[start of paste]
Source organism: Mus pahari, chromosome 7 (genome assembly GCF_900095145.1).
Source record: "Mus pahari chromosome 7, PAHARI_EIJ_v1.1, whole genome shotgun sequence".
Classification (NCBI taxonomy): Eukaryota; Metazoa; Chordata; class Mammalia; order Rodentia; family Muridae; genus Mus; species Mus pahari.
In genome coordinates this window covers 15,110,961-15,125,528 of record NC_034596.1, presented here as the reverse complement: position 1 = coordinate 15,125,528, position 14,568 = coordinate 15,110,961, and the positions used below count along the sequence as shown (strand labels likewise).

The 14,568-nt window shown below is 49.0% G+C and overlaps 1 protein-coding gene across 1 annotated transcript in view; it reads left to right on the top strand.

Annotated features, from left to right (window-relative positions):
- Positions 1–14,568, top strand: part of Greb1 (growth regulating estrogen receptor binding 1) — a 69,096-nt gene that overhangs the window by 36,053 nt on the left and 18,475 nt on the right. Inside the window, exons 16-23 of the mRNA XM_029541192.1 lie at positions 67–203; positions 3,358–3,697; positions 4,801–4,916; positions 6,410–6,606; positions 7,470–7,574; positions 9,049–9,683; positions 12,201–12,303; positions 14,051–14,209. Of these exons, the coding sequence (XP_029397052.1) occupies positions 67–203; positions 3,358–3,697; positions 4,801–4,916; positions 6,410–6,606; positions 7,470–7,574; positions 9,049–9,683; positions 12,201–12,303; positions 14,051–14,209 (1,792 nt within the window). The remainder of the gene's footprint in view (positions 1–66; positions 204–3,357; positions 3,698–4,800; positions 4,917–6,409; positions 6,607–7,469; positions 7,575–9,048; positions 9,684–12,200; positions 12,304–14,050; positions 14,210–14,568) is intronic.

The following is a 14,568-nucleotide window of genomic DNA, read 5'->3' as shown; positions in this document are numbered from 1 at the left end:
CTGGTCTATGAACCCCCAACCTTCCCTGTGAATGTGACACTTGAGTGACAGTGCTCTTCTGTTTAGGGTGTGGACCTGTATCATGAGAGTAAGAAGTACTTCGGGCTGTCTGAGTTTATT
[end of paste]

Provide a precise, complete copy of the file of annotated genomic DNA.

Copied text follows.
Source organism: Mus pahari, chromosome 7 (genome assembly GCF_900095145.1).
Source record: "Mus pahari chromosome 7, PAHARI_EIJ_v1.1, whole genome shotgun sequence".
Classification (NCBI taxonomy): Eukaryota; Metazoa; Chordata; class Mammalia; order Rodentia; family Muridae; genus Mus; species Mus pahari.
In genome coordinates this window covers 15,110,961-15,125,528 of record NC_034596.1, presented here as the reverse complement: position 1 = coordinate 15,125,528, position 14,568 = coordinate 15,110,961, and the positions used below count along the sequence as shown (strand labels likewise).

The 14,568-nt window shown below is 49.0% G+C and overlaps 1 protein-coding gene across 1 annotated transcript in view; it reads left to right on the top strand.

Annotated features, from left to right (window-relative positions):
- Positions 1–14,568, top strand: part of Greb1 (growth regulating estrogen receptor binding 1) — a 69,096-nt gene that overhangs the window by 36,053 nt on the left and 18,475 nt on the right. Inside the window, exons 16-23 of the mRNA XM_029541192.1 lie at positions 67–203; positions 3,358–3,697; positions 4,801–4,916; positions 6,410–6,606; positions 7,470–7,574; positions 9,049–9,683; positions 12,201–12,303; positions 14,051–14,209. Of these exons, the coding sequence (XP_029397052.1) occupies positions 67–203; positions 3,358–3,697; positions 4,801–4,916; positions 6,410–6,606; positions 7,470–7,574; positions 9,049–9,683; positions 12,201–12,303; positions 14,051–14,209 (1,792 nt within the window). The remainder of the gene's footprint in view (positions 1–66; positions 204–3,357; positions 3,698–4,800; positions 4,917–6,409; positions 6,607–7,469; positions 7,575–9,048; positions 9,684–12,200; positions 12,304–14,050; positions 14,210–14,568) is intronic.

The following is a 14,568-nucleotide window of genomic DNA, read 5'->3' as shown; positions in this document are numbered from 1 at the left end:
CTGGTCTATGAACCCCCAACCTTCCCTGTGAATGTGACACTTGAGTGACAGTGCTCTTCTGTTTAGGGTGTGGACCTGTATCATGAGAGTAAGAAGTACTTCGGGCTGTCTGAGTTTATT